jurisprudence Resources

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The Three Main Aspects of Jurisprudence

The following three main aspects of jurisprudence have developed -

  • (a) Natural Law -
    arose as a theory with regard to the unchangeable laws of nature that all of our legal institutions should look to try to match, with notable theorists in this area of study including Lon Fuller. It is important to appreciate that this theory of jurisprudence is usually most effectively summarised by the maxim that 'an unjust law is not a true law' and is also most closely associated with morality and with the 'intentions of God'.

    This is because of the fact that natural law theory seeks to effectively identify a moral compass to guide the state's lawmaking power when it is execised for the good of society. But it is also necessary to look to recognise as to what is consiered morally right and wrong will clearly very distinctly from place to place and also in terms of time as society develops.

  • (b) Analytic Jurisprudence -
    is concerned with the inquisitive nature of academics carrying out their studies in this area - asking questions like 'What is law?'; 'What is the relationship between law and power/sociology?'; and, 'What is the relationship between law and morality?' - with notable theorists in this area of study including H. L. A. Hart and John Austin. Therefore, with this in mind, this area of legal theory looks to utilise a neutral point of view and descriptive language when looking to refer to aspects of legal systems by asking what something 'is' rather than what it ought to be.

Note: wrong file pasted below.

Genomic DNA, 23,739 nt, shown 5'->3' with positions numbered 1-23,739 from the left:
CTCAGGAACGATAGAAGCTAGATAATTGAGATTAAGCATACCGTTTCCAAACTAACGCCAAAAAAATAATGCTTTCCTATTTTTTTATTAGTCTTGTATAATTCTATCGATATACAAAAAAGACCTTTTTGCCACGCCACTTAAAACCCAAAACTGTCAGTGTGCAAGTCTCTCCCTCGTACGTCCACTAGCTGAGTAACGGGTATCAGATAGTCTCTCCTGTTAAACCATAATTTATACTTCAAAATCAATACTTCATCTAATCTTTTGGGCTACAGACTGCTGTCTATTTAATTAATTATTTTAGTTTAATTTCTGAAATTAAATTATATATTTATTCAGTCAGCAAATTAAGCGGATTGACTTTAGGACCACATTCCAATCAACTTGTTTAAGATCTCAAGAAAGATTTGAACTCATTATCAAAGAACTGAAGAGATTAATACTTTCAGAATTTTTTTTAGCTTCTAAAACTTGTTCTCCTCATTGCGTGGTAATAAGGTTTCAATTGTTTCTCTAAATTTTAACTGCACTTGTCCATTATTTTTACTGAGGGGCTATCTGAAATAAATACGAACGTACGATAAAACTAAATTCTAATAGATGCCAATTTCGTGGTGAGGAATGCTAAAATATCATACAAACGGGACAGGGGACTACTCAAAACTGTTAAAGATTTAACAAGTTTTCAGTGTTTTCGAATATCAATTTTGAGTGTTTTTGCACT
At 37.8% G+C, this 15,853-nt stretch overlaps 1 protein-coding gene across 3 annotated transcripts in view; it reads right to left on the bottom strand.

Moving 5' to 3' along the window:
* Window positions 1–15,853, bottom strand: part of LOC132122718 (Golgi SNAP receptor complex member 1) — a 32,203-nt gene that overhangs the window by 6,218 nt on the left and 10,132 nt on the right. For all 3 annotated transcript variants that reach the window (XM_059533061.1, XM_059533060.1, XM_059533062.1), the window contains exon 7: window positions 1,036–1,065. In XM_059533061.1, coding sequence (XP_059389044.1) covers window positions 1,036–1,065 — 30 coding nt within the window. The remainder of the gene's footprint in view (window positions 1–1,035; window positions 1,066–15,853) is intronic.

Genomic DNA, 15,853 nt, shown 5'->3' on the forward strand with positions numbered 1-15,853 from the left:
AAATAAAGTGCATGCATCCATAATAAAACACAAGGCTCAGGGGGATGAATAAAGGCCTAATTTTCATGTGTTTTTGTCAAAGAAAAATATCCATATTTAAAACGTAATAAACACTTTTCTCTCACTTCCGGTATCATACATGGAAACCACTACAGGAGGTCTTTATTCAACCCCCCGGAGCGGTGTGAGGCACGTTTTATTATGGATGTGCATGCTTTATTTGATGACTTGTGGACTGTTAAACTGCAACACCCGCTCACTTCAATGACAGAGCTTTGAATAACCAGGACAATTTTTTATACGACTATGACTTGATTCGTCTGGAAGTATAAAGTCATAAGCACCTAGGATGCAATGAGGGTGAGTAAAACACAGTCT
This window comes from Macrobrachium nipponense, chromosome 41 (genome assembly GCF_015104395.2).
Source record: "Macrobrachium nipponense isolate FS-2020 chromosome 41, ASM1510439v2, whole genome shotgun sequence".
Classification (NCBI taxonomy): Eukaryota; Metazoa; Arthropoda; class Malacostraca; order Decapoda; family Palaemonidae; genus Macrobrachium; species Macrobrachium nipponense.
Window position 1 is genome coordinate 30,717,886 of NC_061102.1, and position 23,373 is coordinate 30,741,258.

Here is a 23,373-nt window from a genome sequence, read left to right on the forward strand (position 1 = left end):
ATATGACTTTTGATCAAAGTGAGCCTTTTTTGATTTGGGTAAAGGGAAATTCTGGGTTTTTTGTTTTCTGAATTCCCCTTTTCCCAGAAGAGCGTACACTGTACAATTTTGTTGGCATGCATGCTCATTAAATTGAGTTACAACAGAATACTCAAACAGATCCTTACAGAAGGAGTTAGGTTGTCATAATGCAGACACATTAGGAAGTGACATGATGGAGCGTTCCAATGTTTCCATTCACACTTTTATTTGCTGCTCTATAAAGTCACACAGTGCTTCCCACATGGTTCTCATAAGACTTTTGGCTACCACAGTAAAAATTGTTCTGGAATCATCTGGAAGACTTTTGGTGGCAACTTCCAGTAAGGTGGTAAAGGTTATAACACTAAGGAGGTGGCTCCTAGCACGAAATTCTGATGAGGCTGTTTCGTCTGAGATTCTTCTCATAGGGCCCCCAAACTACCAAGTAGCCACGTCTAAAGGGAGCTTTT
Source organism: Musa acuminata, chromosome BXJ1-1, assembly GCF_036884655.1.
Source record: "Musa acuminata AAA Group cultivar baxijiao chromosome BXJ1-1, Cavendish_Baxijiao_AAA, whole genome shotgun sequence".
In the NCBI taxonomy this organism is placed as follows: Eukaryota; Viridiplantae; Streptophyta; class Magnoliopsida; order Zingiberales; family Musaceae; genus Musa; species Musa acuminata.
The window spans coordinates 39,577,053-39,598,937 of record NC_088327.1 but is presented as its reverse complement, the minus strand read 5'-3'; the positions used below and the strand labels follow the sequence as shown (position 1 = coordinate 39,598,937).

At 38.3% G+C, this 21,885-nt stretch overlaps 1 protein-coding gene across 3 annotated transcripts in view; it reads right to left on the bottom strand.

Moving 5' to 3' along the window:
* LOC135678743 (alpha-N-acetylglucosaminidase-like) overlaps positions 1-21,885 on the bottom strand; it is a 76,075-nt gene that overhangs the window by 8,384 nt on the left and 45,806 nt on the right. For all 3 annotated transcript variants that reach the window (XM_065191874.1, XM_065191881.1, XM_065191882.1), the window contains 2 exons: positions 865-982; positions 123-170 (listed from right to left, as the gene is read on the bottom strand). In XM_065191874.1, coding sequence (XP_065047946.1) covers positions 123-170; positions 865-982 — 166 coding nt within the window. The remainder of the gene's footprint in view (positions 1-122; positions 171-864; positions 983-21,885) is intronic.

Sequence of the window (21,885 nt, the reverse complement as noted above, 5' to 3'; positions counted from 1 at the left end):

Consequently, this area of legal theory is clearly not concerned with the hyperthetical, only the reality of a given situation within a set of circumstances at a particular time in a particular place.

  • (c) Normative Jurisprudence -
    recognises what law ought to be in an ideal world and overlaps this idea with both moral and political philosophy, in relation to as to whether the law should be obey, why law-breakers should be punished, the use of regulation, and as to how the judiciary should reach its judgments with notable theorists in this area including John Rawls.

    Consequently, on this basis, it is to be appreciated that legal theory in this area is concerned with much more than merely analytical acpects, as the normative theories look to be more evaluative by asking the questions about what lies behind the law so as to gain a far greater understanding of what makes the law.